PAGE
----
Phlebotomists draw blood for tests, transfusions, research, or blood donations. Some explain their work to patients and provide assistance when patients have adverse reactions after their blood is drawn.
Phlebotomists work mainly in hospitals, medical and diagnostic laboratories, blood donor centers, and doctors’ offices.
How to Become a Phlebotomist
Phlebotomists typically enter the occupation with a postsecondary nondegree award from a phlebotomy program. Almost all employers look for phlebotomists who have earned professional certification.
Employment of phlebotomists is projected to grow 25 percent from 2014 to 2024, much faster than the average for all occupations. Hospitals, diagnostic laboratories, blood donor centers, and other locations will need phlebotomists to perform bloodwork.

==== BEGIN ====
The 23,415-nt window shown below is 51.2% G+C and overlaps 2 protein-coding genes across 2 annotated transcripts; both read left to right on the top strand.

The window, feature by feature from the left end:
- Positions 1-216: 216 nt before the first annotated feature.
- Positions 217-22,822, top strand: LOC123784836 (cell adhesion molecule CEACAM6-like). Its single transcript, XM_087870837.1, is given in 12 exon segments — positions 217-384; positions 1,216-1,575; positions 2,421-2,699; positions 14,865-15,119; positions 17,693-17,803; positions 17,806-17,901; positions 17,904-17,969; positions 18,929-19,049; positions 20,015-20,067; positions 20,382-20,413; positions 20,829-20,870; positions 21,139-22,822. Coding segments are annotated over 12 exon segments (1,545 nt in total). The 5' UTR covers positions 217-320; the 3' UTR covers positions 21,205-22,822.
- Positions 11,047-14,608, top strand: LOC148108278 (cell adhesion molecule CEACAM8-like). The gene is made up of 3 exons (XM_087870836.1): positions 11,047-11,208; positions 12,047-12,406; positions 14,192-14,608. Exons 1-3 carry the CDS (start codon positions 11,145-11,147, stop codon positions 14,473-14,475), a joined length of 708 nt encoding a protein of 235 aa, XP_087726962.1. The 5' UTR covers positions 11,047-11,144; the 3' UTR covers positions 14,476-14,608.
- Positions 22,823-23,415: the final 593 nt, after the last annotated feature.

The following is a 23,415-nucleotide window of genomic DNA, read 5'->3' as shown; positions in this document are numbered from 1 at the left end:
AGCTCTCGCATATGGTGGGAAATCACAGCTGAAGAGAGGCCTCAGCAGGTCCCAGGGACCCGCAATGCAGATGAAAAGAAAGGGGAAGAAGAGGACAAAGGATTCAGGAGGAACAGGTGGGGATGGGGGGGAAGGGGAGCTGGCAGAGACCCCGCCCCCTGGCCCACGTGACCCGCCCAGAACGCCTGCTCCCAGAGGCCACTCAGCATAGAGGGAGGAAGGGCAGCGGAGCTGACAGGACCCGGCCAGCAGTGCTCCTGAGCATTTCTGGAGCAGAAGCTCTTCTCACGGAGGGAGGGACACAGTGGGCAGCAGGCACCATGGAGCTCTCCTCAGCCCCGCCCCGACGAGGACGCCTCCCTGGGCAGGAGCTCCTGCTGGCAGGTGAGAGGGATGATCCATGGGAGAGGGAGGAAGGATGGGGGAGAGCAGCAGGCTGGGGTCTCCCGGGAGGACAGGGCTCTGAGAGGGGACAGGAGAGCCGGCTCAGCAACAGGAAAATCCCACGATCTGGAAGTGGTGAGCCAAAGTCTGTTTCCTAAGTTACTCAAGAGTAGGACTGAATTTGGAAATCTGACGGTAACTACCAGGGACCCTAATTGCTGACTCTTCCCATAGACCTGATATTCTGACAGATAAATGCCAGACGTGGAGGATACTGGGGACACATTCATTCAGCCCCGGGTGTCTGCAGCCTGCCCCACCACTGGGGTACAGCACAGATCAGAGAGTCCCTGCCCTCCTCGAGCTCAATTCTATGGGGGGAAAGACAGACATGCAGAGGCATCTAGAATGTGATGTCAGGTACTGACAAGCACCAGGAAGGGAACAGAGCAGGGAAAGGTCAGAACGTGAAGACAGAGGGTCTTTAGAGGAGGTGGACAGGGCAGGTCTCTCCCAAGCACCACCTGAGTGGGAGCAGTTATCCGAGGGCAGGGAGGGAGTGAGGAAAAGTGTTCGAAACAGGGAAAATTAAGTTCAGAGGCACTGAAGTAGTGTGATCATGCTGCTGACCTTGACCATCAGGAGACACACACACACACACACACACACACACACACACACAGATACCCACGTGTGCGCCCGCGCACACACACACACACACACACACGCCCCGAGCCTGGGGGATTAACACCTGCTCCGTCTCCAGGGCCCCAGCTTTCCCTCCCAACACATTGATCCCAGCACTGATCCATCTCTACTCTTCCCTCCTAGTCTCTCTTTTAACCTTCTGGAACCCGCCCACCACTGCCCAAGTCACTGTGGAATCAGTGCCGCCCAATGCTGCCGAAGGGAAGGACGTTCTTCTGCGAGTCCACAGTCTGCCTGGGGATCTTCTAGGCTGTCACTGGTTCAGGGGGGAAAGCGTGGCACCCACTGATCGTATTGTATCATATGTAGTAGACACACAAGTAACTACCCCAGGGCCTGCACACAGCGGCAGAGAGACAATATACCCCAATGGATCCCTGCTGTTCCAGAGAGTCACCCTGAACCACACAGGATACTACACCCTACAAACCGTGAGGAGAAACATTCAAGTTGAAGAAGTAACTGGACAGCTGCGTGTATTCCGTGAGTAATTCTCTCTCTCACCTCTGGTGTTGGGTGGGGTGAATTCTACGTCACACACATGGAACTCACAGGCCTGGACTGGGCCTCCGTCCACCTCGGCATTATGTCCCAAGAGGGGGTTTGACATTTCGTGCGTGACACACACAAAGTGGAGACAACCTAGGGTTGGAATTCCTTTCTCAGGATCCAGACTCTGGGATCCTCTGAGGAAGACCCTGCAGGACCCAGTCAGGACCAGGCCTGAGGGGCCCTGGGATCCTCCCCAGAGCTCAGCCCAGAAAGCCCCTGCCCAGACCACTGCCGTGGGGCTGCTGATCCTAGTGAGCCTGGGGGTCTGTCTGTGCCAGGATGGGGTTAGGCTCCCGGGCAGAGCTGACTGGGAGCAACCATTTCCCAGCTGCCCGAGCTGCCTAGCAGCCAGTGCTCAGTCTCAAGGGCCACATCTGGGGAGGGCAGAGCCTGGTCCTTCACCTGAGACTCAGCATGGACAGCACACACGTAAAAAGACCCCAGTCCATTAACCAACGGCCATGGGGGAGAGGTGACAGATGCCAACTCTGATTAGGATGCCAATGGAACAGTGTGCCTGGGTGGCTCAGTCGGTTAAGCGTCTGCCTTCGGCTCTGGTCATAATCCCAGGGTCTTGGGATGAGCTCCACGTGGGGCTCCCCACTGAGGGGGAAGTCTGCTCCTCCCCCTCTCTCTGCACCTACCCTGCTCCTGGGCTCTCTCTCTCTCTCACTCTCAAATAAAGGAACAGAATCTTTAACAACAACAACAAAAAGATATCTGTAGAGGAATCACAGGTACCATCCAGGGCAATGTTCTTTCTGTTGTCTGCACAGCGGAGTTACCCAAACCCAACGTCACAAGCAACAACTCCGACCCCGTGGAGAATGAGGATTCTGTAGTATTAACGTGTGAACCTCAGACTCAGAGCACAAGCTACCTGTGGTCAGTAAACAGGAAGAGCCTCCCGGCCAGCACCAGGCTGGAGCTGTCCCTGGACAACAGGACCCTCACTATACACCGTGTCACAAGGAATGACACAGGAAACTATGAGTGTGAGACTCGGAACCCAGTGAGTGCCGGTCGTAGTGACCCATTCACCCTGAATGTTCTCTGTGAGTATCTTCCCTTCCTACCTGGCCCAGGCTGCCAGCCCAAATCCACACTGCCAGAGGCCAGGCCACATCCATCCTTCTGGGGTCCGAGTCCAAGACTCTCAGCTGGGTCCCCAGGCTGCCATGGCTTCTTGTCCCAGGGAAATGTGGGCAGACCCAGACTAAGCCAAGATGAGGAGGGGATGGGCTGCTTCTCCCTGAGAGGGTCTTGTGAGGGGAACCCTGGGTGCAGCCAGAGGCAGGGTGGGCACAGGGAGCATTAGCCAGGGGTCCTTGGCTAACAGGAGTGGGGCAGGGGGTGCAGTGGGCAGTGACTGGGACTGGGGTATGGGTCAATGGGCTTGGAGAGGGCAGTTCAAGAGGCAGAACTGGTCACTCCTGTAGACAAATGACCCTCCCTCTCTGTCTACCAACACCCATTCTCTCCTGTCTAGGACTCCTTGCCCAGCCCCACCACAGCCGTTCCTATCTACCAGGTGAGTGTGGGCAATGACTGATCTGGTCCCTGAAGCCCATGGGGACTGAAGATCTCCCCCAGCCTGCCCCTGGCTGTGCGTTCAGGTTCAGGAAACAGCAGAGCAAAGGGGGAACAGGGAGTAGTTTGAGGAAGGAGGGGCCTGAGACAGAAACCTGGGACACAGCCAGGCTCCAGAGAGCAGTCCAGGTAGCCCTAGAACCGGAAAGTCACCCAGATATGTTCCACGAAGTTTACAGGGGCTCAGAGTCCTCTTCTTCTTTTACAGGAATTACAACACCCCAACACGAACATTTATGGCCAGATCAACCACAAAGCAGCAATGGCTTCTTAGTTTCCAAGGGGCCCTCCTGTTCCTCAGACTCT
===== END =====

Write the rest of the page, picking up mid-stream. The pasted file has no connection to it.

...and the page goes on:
This occupation supported 101,300 jobs in 2012 and 112,700 jobs in 2014, reflecting an increase of 11.3%. In 2012, this occupation was projected to increase by 26.8% in 2022 to 128,400 jobs. As of 2014, to keep pace with prediction, the expected number of jobs was 106,700, compared with an observed value of 112,700, 5.6% higher than expected. This indicates current employment trends are much better than the 2012 trend within this occupation. In 2014, this occupation was projected to increase by 27.7% in 2024 to 140,800 jobs. Linear extrapolation of the 2012 projection for 2022 results in an expected number of 133,800 jobs for 2024, 5.0% lower than the 2014 projection for 2024. This indicates expectations for future employment trends are better than the 2012 trend within this occupation.